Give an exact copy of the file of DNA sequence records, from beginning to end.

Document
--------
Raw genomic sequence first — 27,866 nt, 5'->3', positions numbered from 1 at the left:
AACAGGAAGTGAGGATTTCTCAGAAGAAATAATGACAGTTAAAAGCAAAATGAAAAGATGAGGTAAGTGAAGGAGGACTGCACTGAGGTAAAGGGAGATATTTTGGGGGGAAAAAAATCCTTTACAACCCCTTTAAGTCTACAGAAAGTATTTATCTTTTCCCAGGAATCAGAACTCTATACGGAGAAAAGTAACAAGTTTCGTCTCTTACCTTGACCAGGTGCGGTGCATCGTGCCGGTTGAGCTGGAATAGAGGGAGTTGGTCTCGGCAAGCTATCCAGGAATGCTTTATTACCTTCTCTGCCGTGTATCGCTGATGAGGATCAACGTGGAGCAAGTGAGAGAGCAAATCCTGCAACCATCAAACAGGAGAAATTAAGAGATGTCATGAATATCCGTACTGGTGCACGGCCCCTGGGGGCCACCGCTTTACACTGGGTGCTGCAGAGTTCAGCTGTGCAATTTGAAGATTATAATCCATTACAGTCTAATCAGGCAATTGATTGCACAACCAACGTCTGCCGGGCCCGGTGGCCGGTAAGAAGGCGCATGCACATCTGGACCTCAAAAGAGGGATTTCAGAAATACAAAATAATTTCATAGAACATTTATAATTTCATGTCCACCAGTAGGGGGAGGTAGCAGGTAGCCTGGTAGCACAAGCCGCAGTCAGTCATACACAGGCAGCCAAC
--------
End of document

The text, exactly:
Raw genomic sequence first — 27,866 nt, 5'->3', positions numbered from 1 at the left:
AACAGGAAGTGAGGATTTCTCAGAAGAAATAATGACAGTTAAAAGCAAAATGAAAAGATGAGGTAAGTGAAGGAGGACTGCACTGAGGTAAAGGGAGATATTTTGGGGGGAAAAAAATCCTTTACAACCCCTTTAAGTCTACAGAAAGTATTTATCTTTTCCCAGGAATCAGAACTCTATACGGAGAAAAGTAACAAGTTTCGTCTCTTACCTTGACCAGGTGCGGTGCATCGTGCCGGTTGAGCTGGAATAGAGGGAGTTGGTCTCGGCAAGCTATCCAGGAATGCTTTATTACCTTCTCTGCCGTGTATCGCTGATGAGGATCAACGTGGAGCAAGTGAGAGAGCAAATCCTGCAACCATCAAACAGGAGAAATTAAGAGATGTCATGAATATCCGTACTGGTGCACGGCCCCTGGGGGCCACCGCTTTACACTGGGTGCTGCAGAGTTCAGCTGTGCAATTTGAAGATTATAATCCATTACAGTCTAATCAGGCAATTGATTGCACAACCAACGTCTGCCGGGCCCGGTGGCCGGTAAGAAGGCGCATGCACATCTGGACCTCAAAAGAGGGATTTCAGAAATACAAAATAATTTCATAGAACATTTATAATTTCATGTCCACCAGTAGGGGGAGGTAGCAGGTAGCCTGGTAGCACAAGCCGCAGTCAGTCATACACAGGCAGCCAAC